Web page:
MARTIN: Anita, I'm sure we could argue a lot about whether the - what Mr. Romney envisions, actually does what the Affordable Care Act is set to do. But I do want to ask you, in the time that we have left, about those numbers on Friday - about those unemployment numbers on Friday. That had to be disappointing. But given that the president's message - just the night before - was that he's on the right path, the economy's on the right path; how do you answer that?

DUNN: What we saw on Friday was that we've had our 30th consecutive month of private-sector job growth, but that it's not enough; and that the progress we are making is nowhere near what we need to make. And the president was honest with the American people about that, on Thursday night and on Friday - and going forward. He will continue to talk about the tough steps we need to take in this country, to put us back on a road where middle-class families know their children will have a better future; and the investments we need to make in our middle class, in order to grow our economy the right way, and make an economy built to last.

The one thing we can't do, is go back to what created the mess in the first place. And that is what the Romney-Ryan ticket has proposed. And that is a very clear choice for the people - facing this country. Do you want to go back to what created the mess? Or do you want to continue the progress, knowing there will be hard times, but there is a better place ahead?

MARTIN: Speaking of which, given - you know, hard times ahead and a lot of big decisions ahead, both of you - I want to draw upon your experience in the White House. Congress is back in town, and they're facing some big challenges, including resolving the so-called fiscal cliff. And that means that - a number of tax increases and spending cuts that are scheduled to go into effect in January. Is it realistic to expect that they can actually - given that we are just in the middle of this very hard-fought election - actually accomplish anything in addressing these really big issues?

Ron, I'll let you go first. And because I gave you the first word, I'll give Anita Dunn the last word. What do you say?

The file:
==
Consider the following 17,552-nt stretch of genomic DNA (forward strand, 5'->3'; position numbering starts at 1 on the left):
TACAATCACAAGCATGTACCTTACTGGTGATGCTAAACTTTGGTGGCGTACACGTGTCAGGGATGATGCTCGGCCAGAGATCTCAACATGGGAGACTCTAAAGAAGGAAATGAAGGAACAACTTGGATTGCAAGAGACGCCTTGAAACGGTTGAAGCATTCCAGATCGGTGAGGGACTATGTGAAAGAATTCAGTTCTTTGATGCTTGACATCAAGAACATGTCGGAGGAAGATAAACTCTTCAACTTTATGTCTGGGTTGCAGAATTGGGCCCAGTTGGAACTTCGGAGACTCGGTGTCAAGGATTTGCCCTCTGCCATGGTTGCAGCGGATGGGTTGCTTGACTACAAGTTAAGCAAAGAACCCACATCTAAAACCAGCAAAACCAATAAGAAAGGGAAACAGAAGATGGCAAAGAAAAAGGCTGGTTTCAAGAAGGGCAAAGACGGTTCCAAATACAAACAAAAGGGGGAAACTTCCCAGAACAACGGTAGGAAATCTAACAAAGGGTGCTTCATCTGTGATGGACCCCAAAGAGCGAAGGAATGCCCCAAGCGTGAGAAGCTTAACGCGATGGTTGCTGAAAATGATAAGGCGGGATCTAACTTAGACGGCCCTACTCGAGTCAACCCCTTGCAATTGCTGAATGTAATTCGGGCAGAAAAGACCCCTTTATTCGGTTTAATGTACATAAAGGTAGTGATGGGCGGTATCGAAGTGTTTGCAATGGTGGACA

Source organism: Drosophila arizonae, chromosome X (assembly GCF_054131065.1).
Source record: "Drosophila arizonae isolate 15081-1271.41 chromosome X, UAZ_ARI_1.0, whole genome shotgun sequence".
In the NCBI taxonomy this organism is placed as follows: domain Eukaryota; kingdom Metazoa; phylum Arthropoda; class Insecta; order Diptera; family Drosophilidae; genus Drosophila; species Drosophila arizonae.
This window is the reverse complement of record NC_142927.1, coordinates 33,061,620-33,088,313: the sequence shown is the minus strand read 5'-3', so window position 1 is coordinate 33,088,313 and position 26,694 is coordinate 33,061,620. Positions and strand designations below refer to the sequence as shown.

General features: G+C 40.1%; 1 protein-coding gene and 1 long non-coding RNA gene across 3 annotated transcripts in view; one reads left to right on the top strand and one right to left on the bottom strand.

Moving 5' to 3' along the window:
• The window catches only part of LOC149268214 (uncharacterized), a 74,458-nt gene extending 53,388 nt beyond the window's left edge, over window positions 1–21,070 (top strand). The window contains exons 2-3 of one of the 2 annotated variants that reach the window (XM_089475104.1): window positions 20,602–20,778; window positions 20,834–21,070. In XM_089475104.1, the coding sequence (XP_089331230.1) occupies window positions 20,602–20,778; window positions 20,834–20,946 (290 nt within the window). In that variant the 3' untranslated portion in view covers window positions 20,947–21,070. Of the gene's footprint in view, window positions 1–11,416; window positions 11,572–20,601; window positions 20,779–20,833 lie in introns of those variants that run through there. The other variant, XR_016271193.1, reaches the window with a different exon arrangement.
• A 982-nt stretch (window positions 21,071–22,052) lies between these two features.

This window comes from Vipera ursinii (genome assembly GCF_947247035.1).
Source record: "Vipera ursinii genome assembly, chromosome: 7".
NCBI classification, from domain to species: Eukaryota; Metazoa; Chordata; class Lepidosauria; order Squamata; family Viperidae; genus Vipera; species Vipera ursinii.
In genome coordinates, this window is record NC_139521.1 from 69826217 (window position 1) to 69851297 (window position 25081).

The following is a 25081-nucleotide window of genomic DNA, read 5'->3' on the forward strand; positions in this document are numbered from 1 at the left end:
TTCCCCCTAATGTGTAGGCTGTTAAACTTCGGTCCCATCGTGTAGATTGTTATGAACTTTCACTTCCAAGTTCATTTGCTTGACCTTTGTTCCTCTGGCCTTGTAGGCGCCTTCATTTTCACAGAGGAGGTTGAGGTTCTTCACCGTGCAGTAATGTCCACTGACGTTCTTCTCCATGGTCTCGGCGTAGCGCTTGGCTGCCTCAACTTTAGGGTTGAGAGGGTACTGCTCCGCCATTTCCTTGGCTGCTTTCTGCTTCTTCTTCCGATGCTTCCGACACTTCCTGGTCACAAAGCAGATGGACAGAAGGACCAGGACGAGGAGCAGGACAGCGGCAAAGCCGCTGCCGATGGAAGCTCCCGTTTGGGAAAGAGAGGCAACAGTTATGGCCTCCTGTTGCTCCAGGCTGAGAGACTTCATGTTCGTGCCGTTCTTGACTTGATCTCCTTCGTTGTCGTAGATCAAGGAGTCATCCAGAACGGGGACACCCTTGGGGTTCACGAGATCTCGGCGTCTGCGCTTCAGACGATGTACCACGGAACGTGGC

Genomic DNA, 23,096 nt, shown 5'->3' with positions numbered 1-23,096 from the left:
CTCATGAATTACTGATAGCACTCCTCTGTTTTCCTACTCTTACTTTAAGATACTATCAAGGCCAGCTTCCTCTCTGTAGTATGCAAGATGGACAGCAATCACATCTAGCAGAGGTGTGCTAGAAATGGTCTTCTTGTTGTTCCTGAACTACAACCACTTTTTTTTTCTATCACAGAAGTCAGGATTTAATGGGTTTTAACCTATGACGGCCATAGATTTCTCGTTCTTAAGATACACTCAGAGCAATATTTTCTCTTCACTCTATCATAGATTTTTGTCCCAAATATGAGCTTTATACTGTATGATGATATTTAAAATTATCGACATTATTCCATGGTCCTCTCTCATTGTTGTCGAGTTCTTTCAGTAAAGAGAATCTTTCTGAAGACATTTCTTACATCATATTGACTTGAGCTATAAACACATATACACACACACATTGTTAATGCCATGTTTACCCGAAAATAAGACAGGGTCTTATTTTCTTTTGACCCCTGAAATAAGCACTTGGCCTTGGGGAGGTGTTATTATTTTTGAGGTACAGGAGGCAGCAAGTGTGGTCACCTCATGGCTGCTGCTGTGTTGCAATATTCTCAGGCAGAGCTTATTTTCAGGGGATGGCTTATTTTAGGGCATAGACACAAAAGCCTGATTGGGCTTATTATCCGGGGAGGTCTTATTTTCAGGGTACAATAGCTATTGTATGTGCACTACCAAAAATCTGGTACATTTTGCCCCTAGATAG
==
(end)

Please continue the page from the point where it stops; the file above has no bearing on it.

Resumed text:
CHRISTIE: We have to find a way to come together, with the new fiscal year starting Oct. 1, to have a bipartisan bill go through the Congress - so that the president can sign - that will allow appropriations, to allow the government to function. That is critical, in the next week or so. Beyond that, I think the tax extenders; I think the Social Security payroll tax issues - all the other issues that Congress and the president have sort of punted, they're going to deal with in the week following the election. So I think the lame duck session will be critical to getting many of the long-term issues taken care of. But I think in the short term, they need to come together to deal with the Oct. 1 deadline, of the start of the new fiscal year.

MARTIN: Anita?

DUNN: Ron and I are in total, and bipartisan, agreement on this...


DUNN:...that they need to take care of the short term. And that in the long term, I think the voters of this country have the opportunity in November, to send a clear message - to Congress, and to Washington - that they would like people to work together to solve these challenges. And that is what next year is going to be all about.

MARTIN: I also hear you agreeing - both of you agreeing that the debates - the first debate being Oct. 3rd - is also another critical, punctuation point in this campaign; something that interested voters should be watching. Is that right?

DUNN: Ron and I are in bipartisan agreement on that as well.


DUNN: It's the best opportunity people have to look at the candidates side by side, face to face; and hear them directly. And I think debates always play an important role; I think they're even more important this year.

CHRISTIE: She's absolutely right. This will be an opportunity where they can assess President Obama, Gov. Romney side by side; and determine who has the leadership characteristics, the strengths and the ability to move us forward in very difficult times. So Oct. 3rd is a critical day for both campaigns.

MARTIN: Ron Christie is the founder and president of Christie Strategies; that's a media and political strategy firm. He's a former aide to Vice President Dick Cheney and President George W. Bush. You often hear him on this program. He was with us from our bureau in New York. Anita Dunn is the former communications director at the White House; she worked with President Obama. She's now managing director at the strategic communications firm SKDKnickerbocker. She was with us in Washington, D.C. Thank you both so much for speaking with us.

CHRISTIE: Pleasure.

DUNN: Thank you, Michel.

(SOUNDBITE OF MUSIC) Transcript provided by NPR, Copyright NPR.